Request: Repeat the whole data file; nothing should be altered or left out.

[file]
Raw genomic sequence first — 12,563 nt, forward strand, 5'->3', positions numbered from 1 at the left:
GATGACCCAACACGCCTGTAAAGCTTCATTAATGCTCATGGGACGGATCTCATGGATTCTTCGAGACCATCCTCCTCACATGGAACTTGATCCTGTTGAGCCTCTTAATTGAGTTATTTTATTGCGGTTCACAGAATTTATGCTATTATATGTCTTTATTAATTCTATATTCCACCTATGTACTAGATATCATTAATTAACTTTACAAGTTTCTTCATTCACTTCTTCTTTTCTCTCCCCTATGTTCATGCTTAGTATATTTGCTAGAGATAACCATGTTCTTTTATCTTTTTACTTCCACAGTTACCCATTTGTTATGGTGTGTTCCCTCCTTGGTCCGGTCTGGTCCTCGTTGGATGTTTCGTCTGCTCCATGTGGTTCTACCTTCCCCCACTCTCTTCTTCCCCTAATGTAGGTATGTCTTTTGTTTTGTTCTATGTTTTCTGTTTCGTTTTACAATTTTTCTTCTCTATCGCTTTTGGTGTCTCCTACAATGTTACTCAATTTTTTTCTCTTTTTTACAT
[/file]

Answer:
Raw genomic sequence first — 12,563 nt, forward strand, 5'->3', positions numbered from 1 at the left:
GATGACCCAACACGCCTGTAAAGCTTCATTAATGCTCATGGGACGGATCTCATGGATTCTTCGAGACCATCCTCCTCACATGGAACTTGATCCTGTTGAGCCTCTTAATTGAGTTATTTTATTGCGGTTCACAGAATTTATGCTATTATATGTCTTTATTAATTCTATATTCCACCTATGTACTAGATATCATTAATTAACTTTACAAGTTTCTTCATTCACTTCTTCTTTTCTCTCCCCTATGTTCATGCTTAGTATATTTGCTAGAGATAACCATGTTCTTTTATCTTTTTACTTCCACAGTTACCCATTTGTTATGGTGTGTTCCCTCCTTGGTCCGGTCTGGTCCTCGTTGGATGTTTCGTCTGCTCCATGTGGTTCTACCTTCCCCCACTCTCTTCTTCCCCTAATGTAGGTATGTCTTTTGTTTTGTTCTATGTTTTCTGTTTCGTTTTACAATTTTTCTTCTCTATCGCTTTTGGTGTCTCCTACAATGTTACTCAATTTTTTTCTCTTTTTTACAT